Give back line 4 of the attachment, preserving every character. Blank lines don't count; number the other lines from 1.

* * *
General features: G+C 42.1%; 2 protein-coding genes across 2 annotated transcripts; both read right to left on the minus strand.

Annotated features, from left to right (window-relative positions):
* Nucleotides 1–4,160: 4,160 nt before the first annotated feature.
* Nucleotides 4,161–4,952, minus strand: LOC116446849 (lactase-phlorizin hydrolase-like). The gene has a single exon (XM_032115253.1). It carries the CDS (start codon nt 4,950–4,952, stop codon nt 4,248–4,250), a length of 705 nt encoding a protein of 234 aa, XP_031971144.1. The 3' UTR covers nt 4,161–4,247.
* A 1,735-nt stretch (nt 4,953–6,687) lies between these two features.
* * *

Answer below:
* Nucleotides 4,161–4,952, minus strand: LOC116446849 (lactase-phlorizin hydrolase-like). The gene has a single exon (XM_032115253.1). It carries the CDS (start codon nt 4,950–4,952, stop codon nt 4,248–4,250), a length of 705 nt encoding a protein of 234 aa, XP_031971144.1. The 3' UTR covers nt 4,161–4,247.